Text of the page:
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There is a relationship between Jeffrey Epstein’s predations and the mass shootings this month in Dayton and El Paso, and I’m not talking about any sort of conspiracy theory.
Scratch the surfaces of these stories and you quickly realize that they both reveal profound and troubling cultural patterns, about an enormous and still under-acknowledged battle royale now being waged about the “place” of women in our society — about how much power and equality women “should” have.
As a nation, we debate these issues at moments when the battle boils over. We saw this during the Kavanaugh hearings, in the charged attention given to “the Squad” of freshman Democratic congresswomen by the president, as well as in the reaction to the draconian anti-abortion bills in states including Alabama, Missouri and Georgia.
But we also simultaneously disavow how key this fight over women’s equality is to all that is roiling our society today.
Epstein and the mass murderers are two sides of the same patriarchal coin.
White nationalist violence and anti-immigrant hysteria rightly insist we analyze contemporary events through the lens of racism. An equally virulent cultural force, and thus an equally crucial lens, is the fear, hatred and contempt that too many men (and some women) feel toward the notion that women have an equal right to outspokenness, political power, and particularly the right to choose not to have sex when they don’t want to.
The country is battling about patriarchy. Can it be dismantled? Or will money, power, guns and laws continue to terrorize many women into silence and sexual submission?
Jeffrey Epstein used his riches to employee people who would help him to recruit, violate and rape scores of young women. He is reported to have wanted his DNA spread widely, a fantasy he apparently felt entitled to enact without consent.
To provide better cover and immunity, Epstein purchased status and lawyers. Alan Dershowitz, who defended Epstein in 2008, and was for years a faculty member at Harvard Law School, is one example. Another is former Labor Secretary Alex Acosta, who arranged Epstein’s plea deal and wrist-slap sentence. The takeaway? Both men protected one of their own at the price of destroying young women’s lives. Their behavior is hardly exceptional.
But where’s the connection to our latest round of mass shootings? It is succinctly offered in a front-page headline in The New York Times: “A Common Trait Among Mass Killers: Hatred Toward Women.” The opening text makes the point vividly:
The man who shot nine people to death last weekend in Dayton, Ohio, seethed at female classmates and threatened them with violence. The man who massacred 49 people in Orlando nightclub in 2016 beat his wife while she was pregnant …
The article documents the relationship between mass killings to male rage and male violence against women. One commonly expressed source of rage is a man’s sense that his sexual access to women has been thwarted by women’s increased autonomy.
Epstein and the mass murderers are two sides of the same patriarchal coin. One side allows men in power to use their money and influence to brutalize women and cover up their misdeeds; the other side enables access to guns for rageful men who, feeling thwarted, seek to terrorize and kill. The sum of the whole coin? There is too much shelter in our society for men who feel entitled to dominate women, and/or to harm them when they seemingly do not comply.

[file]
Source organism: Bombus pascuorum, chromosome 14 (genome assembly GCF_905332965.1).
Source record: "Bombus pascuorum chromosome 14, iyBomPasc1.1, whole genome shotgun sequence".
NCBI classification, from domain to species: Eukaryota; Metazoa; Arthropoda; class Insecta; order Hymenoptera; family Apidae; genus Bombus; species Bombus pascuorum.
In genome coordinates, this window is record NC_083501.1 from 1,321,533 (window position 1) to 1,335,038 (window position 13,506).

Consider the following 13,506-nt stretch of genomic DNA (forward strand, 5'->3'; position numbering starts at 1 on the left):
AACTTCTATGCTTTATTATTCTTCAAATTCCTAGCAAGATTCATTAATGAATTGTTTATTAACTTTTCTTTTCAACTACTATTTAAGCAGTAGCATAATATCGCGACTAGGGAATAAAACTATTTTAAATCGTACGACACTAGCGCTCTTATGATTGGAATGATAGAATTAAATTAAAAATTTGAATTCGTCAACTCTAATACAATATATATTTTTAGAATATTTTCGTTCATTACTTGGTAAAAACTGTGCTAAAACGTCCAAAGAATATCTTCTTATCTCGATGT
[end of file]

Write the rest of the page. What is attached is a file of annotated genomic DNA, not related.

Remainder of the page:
Furthermore, the relationship of these large patterns of female harm to male prerogative don’t get adequate airing or appropriate legislation by the powerful white men who run Congress. Consider Steve King, the Republican congressman of Iowa currently serving his ninth term. King, who is known for his long public record of racist remarks and ties to white nationalism, recently asked if there would “be any population of the world left” if it were not for rape and incest.
Right-wing lawmakers and commentators try to insist that male prerogative has nothing to do with mass murder, and that each instance is singular — without pattern or larger meaning. They point fingers everywhere else.
In October 2017, just after the massacre in Las Vegas, Republican Sen. Ted Cruz of Texas demonstrated perfectly the way powerful men glibly refuse to confront the real issues:
The fact that a psychopathic killer murdered innocents is cause for grief. It’s cause for more vigorous law enforcement — for stopping madmen and killers … But it is not an excuse for Democrats to try and strip away Second Amendment rights from law-abiding citizens.
All such feints and lies leave women living without adequate physical or emotional safety.
The #MeToo movement has made examples of many powerful men (here’s Glamour’s list of 100 men facing sexual harassment allegations), but it’s barely scratching the surface of unaddressed sexual, physical and psychological violence against women. Just look at rape statistics of women on campus and in the military, or domestic the prevalence of domestic violence, or the new laws in 10 states that make abortion a crime; or at Trump’s incitement of hate-chants against Rep. Ilhan Omar of Minnesota.
We would like to comfort ourselves by believing that these perpetrators of violence against women — whether sexual or gun-toting or verbally violent — are outliers. More accurately, they are the rogue soldiers in an ongoing war.
Patriarchal entitlement is a very old and entrenched problem. But many in America are ready to embrace a new order. We can elect a more enlightened president, and a better Congress — one that is younger, more diverse, not beholden to special interests, and filled with women and their male allies: one that is ready to curtail and redress exploitative powers whose time is past.
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